While starfish live underwater, they're not actually fish at all. In fact, marine scientists have replaced the beloved starfish's common name with the name "sea star" because, well, the starfish is not a fish.
So, what exactly are they? "They're a type of invertebrate, meaning they don't have a backbone," explains Kim Stone, the Georgia Aquarium's curator of fish and invertebrates, in an email interview. "Their body consists of a central disc with arms that radiate out, and on the underside, there are hundreds to thousands of small suction cups called 'tube feet' that help the sea star move around, stick to different surfaces and eat."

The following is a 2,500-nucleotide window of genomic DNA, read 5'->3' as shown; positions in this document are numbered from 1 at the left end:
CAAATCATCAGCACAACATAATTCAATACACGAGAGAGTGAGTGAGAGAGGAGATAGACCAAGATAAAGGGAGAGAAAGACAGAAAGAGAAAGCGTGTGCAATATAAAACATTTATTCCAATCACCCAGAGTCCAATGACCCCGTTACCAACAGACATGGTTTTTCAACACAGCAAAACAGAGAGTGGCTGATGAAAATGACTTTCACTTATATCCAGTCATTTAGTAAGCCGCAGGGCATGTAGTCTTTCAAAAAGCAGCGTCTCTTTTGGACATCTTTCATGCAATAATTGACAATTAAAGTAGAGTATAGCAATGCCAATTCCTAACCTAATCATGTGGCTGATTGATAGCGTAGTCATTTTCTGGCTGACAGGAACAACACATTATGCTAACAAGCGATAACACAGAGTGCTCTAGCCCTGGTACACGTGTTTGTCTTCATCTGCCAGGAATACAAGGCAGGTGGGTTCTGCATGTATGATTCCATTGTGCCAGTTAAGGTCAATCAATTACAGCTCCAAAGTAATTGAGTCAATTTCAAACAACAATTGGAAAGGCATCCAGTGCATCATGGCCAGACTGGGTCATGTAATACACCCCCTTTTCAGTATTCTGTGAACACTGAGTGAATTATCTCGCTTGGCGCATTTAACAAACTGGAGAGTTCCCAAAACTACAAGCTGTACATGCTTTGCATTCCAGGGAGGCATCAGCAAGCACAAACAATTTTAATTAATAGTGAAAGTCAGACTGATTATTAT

There are some other big differences that set starfish apart from fish, according to the National Ocean Service. These cool creatures don't have gills, scales or fins; live only in saltwater; and use sea water instead of blood to pump nutrients through their bodies by means of a "water vascular system."
Eager to find out more about these beautiful marine animals found in a variety of colors, shapes and sizes? Here are 11 more fun facts you might not know about these echinoderms.